We confide in our strength, without boasting of it; we respect that of others, without fearing it.
No worthwhile business relationship, whether with your own people or customers and partners, can endure without mutual respect. And as I've learned firsthand, showing adversaries that you regard them with admiration can resolve even violent conflicts.
The story I'm about to relate broke into violence when two grown men began wrestling with each other and fell to the carpeted floor of a hotel conference room. The brawl took place in a South American capital city where we were trying to renegotiate a management agreement with the hotel's owner. He was a volatile character, who carried a revolver on his hip and a chip on his shoulder.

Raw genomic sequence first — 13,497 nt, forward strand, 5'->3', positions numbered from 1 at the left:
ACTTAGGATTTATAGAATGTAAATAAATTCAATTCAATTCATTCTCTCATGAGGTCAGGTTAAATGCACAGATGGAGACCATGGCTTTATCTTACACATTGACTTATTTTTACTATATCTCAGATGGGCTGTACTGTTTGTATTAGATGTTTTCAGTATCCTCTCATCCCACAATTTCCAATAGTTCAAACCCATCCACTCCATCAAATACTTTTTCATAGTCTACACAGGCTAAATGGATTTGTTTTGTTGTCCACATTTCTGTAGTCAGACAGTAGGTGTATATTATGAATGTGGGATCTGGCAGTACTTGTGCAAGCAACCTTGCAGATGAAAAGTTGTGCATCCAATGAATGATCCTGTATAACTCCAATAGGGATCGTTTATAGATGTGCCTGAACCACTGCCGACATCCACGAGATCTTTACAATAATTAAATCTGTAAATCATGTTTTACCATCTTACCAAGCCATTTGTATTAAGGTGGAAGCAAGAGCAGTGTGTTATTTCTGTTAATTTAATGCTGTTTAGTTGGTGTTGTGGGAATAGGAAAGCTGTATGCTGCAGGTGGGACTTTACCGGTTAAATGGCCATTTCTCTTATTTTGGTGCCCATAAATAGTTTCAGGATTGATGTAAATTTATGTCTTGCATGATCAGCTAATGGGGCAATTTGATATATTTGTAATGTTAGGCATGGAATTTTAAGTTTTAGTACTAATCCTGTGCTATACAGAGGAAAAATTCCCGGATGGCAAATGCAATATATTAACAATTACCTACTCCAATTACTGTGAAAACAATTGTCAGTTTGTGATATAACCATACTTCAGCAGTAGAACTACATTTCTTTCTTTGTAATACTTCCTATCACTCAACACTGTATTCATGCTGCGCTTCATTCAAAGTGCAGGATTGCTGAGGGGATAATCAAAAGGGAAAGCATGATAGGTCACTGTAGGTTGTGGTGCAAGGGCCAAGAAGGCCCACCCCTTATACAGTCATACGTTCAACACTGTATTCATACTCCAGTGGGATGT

The fight broke out after the owner got into a shouting match with our local attorney. The bystanders were understandably hesitant to interfere until the owner's revolver slipped from its holster and skittered across the floor. The combatants were pulled apart, but stopping the fight did nothing to resolve the dispute. After several months, Brenda Durham, our corporate lawyer for South America, Alex Stadlin, and Chuck Kelly, our executive vice president for Latin America at the time, suggested that I pay the owner a visit to patch up the relationship.
I flew to his hometown and spent two days traveling with him, visiting his businesses, dining at his club, and mingling with his friends. As we got to know ...